This is some text inside of a div block.

Road tripping in a Jaguar I-PACE EV

Is driving an electric vehicle from Jozi to Bloemfontein feasible? We put it to the test to find out

TopGear Reporter
January 29, 2021
No items found.

The 2020 Jaguar I-PACE all-electric SUV has been on South African soil for about a year now - how many of them will you see on Mzansi roads is a discussion for another day. Contrary to what others might say, the I-PACE is not here to dethrone the capacious Tesla Model X, which is available in international markets.

Instead, Jaguar’s first fully electric car stays true to the old Jaguar philosophy of space, pace, and grace, only now the ‘pace’ part is motivated, not by a supercharged V8, but by a pair of powerful electric motors.

The motors are of Jaguar’s own design, with one motor for the front and one for the rear of the car. Each feature independent torque control and can work independently given the current driving situation. All of this is controlled by the Jaguar Intelligent Driveline Dynamics software in the background, and each motor and transmission weighs just 78kg to keep the car as nimble as possible.

Equally important is the 90-kWh hour battery pack, composed of 432 lithium-ion pouch cells. It is worth noting that the I-PACE’s packs use the most energy-dense battery chemistry on the market today, though what you really need to know is the power they put down to the road. 295 kW of power, to be specific, and a healthy 696 Nm of torque.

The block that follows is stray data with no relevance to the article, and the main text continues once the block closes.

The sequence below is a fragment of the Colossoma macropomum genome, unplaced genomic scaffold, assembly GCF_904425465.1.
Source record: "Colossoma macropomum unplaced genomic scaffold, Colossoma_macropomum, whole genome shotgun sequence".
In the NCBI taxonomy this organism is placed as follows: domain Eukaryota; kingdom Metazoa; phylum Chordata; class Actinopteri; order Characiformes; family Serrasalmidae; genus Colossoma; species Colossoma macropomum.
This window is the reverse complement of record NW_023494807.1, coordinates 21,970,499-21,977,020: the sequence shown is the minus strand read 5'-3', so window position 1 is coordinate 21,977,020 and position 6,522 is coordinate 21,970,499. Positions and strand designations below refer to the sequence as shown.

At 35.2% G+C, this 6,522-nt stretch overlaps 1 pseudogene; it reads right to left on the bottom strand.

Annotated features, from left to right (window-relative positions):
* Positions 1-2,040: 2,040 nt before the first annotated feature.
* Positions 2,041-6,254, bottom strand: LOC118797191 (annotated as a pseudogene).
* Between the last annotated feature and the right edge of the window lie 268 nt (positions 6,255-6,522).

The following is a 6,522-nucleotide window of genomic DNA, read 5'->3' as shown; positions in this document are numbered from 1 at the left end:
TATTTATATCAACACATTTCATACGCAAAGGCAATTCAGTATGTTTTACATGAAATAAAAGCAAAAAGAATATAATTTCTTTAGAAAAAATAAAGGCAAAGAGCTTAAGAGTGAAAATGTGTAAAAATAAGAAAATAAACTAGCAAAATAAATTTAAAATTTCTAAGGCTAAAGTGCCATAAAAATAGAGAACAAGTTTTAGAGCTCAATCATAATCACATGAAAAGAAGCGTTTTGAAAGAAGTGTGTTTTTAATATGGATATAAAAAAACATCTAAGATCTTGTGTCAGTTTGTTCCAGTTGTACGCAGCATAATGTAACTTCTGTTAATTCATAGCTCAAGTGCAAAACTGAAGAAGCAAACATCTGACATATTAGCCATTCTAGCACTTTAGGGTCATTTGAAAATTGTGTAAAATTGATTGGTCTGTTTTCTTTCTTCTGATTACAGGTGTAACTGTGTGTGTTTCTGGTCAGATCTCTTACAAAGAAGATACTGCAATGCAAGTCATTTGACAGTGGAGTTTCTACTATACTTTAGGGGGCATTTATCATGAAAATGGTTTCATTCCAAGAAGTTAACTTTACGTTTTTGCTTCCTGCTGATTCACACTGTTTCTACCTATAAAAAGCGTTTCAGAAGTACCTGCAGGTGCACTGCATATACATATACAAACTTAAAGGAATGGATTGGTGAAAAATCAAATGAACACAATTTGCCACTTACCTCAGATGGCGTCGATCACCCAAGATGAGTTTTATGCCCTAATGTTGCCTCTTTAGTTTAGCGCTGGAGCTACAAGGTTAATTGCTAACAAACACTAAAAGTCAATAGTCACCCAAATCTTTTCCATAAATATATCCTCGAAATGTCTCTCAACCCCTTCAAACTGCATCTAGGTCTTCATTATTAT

It means that, despite the I-PACE being no lightweight at 2 193 kg, the electric motors can propel the car from 0 to 100 km/h in 4.8 seconds. Sure, that may not make it the fastest-accelerating petrol or electric SUV, but it can definitely hold its own against modern sports cars.

More controversial, though, is the styling. As with any EV, aerodynamics play a huge part in how the I-PACE ended up looking, though I’m pleased to say it hasn’t ended up overly smoothed and bland (or, for that matter, like a Prius). The front and rear overhangs are kept as short as possible, with most of the car’s length going into the 2,990mm wheelbase. It pays dividends inside: the combination of the cab-forward design, sweeping coupe-like roofline – merrily airy with its full glass roof – and squared-off rear contribute to a spacious cabin that spoils its five occupants.

In fact, you get over 100 cm of legroom in the front, and 88 cm in the rear. Boot space is an impressive 656 litres. Fold down the rear seats, and you have 1 453 litres of storage space to play with. There is even a small boot in the front – that Jaguar affectionately calls the ‘froot’ – which adds 27-liters more storage space under the bonnet. Altogether, it leaves the I-PACE one of the most practical cars you can buy today. You read that right.


That flexibility has not come at the expense of aggressive style, mind you. I can quite understand that, for some, the design of the I-PACE might be a little too polarizing, particularly how the smooth and flowing front design is combined with the rather unusual squared-off rear. Looks, though, can be subjective (not to mention highly colour-dependent) and, though the I-PACE may not set standards in automotive beauty, I’d argue its design is a welcome respite from the stereotypical styling of most modern crossovers and SUVs.

Jaguar has come up with a car that manages to stand out, without looking like a weird and contrived EV. That polish continues with the interior finish. For the 2021 I-PACE, Jaguar rolled out its fine contrast twin-needle stitching, white LED illumination, and pleasingly authentic trims. The twin touchscreen infotainment system familiar from the Range Rover Velar has been carried over, seamlessly blending touch and physical controls. However, here Jaguar has mounted them on a floating centre console with a unique cantilevered design. The upper screen handles navigation and multimedia, while the lower display takes care of air conditioning, powers seats, and other settings.